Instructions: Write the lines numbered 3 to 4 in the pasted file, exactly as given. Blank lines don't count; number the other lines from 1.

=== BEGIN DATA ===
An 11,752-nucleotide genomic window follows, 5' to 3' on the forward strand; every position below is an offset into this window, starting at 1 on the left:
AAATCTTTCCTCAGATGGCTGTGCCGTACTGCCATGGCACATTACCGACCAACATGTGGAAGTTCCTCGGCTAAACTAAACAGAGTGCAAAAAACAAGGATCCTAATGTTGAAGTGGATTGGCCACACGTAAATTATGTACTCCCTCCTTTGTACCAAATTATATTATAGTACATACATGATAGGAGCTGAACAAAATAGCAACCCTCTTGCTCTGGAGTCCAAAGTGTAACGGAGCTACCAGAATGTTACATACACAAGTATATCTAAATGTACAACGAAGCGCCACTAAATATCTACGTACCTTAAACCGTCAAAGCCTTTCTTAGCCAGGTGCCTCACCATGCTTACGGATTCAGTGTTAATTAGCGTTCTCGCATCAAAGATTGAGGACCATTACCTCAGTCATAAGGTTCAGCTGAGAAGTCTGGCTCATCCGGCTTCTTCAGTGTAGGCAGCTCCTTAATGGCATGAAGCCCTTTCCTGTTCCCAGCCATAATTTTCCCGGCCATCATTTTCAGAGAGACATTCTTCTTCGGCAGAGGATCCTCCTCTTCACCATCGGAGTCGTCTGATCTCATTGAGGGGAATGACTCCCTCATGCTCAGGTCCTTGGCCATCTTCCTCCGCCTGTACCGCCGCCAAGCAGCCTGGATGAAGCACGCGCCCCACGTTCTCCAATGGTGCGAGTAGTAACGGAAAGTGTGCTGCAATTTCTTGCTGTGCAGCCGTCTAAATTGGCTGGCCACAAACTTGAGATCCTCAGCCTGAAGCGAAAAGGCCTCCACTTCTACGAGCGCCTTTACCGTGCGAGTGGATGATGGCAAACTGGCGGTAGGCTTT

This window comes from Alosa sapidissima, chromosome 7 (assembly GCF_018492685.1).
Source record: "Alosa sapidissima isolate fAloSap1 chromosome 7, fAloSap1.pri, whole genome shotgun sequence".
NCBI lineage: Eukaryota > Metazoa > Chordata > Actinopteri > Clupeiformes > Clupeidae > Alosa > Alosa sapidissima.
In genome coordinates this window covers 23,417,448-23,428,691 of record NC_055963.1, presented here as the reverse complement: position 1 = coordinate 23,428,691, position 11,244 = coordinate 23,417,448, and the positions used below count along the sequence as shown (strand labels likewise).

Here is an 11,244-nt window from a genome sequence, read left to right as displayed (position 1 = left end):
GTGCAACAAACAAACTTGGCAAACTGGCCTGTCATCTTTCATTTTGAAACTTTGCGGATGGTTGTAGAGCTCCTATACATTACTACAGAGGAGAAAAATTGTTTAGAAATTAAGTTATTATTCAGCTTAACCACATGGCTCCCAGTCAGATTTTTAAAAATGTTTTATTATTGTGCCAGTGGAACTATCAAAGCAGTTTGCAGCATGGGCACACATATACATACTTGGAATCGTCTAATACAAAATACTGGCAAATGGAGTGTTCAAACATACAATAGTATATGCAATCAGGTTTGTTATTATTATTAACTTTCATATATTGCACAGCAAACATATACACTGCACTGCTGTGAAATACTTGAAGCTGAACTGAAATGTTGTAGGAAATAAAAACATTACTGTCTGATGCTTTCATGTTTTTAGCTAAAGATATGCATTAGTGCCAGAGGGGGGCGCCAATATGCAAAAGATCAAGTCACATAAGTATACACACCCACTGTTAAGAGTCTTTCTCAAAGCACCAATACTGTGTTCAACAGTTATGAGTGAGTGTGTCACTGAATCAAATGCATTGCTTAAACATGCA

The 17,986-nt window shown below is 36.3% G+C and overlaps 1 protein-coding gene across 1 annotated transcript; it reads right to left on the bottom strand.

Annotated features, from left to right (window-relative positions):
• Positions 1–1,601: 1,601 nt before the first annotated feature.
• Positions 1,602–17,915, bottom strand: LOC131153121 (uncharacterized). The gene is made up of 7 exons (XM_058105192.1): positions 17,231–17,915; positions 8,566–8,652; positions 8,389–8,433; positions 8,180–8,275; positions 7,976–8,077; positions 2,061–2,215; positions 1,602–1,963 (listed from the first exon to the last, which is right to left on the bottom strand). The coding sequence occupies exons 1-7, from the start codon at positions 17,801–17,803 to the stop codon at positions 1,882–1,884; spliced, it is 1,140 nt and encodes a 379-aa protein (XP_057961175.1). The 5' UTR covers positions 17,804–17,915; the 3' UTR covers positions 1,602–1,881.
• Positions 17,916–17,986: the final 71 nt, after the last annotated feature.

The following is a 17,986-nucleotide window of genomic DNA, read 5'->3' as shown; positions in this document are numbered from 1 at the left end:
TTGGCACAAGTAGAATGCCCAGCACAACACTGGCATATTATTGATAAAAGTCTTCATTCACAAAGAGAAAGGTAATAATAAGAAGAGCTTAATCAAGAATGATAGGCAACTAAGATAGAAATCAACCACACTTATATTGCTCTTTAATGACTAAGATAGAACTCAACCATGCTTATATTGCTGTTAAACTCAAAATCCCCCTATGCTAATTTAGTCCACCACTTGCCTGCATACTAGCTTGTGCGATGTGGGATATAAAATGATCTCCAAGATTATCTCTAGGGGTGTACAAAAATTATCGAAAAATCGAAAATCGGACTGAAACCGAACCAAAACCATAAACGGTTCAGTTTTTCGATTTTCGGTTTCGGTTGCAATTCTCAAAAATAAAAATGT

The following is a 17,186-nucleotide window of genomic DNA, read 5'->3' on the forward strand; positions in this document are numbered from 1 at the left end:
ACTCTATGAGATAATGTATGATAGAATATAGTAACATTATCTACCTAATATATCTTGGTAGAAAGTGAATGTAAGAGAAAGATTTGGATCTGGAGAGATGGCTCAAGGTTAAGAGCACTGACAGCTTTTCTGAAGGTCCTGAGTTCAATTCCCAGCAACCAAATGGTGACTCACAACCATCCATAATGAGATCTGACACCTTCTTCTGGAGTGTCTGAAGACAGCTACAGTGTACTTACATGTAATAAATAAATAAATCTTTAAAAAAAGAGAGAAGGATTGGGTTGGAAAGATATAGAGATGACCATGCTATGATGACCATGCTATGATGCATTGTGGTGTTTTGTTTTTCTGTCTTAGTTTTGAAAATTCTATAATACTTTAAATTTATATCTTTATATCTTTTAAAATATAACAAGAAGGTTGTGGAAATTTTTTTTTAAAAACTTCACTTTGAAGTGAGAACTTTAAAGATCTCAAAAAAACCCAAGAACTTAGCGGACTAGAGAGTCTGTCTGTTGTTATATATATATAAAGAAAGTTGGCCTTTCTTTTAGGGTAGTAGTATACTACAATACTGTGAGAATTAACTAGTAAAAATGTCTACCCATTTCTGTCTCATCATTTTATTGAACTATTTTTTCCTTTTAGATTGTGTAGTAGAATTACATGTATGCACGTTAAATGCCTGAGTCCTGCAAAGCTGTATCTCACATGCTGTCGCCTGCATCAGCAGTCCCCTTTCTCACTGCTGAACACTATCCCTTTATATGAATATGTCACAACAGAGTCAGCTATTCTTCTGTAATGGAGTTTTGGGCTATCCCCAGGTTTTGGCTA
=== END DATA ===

This window comes from Alosa sapidissima, chromosome 7 (assembly GCF_018492685.1).
Source record: "Alosa sapidissima isolate fAloSap1 chromosome 7, fAloSap1.pri, whole genome shotgun sequence".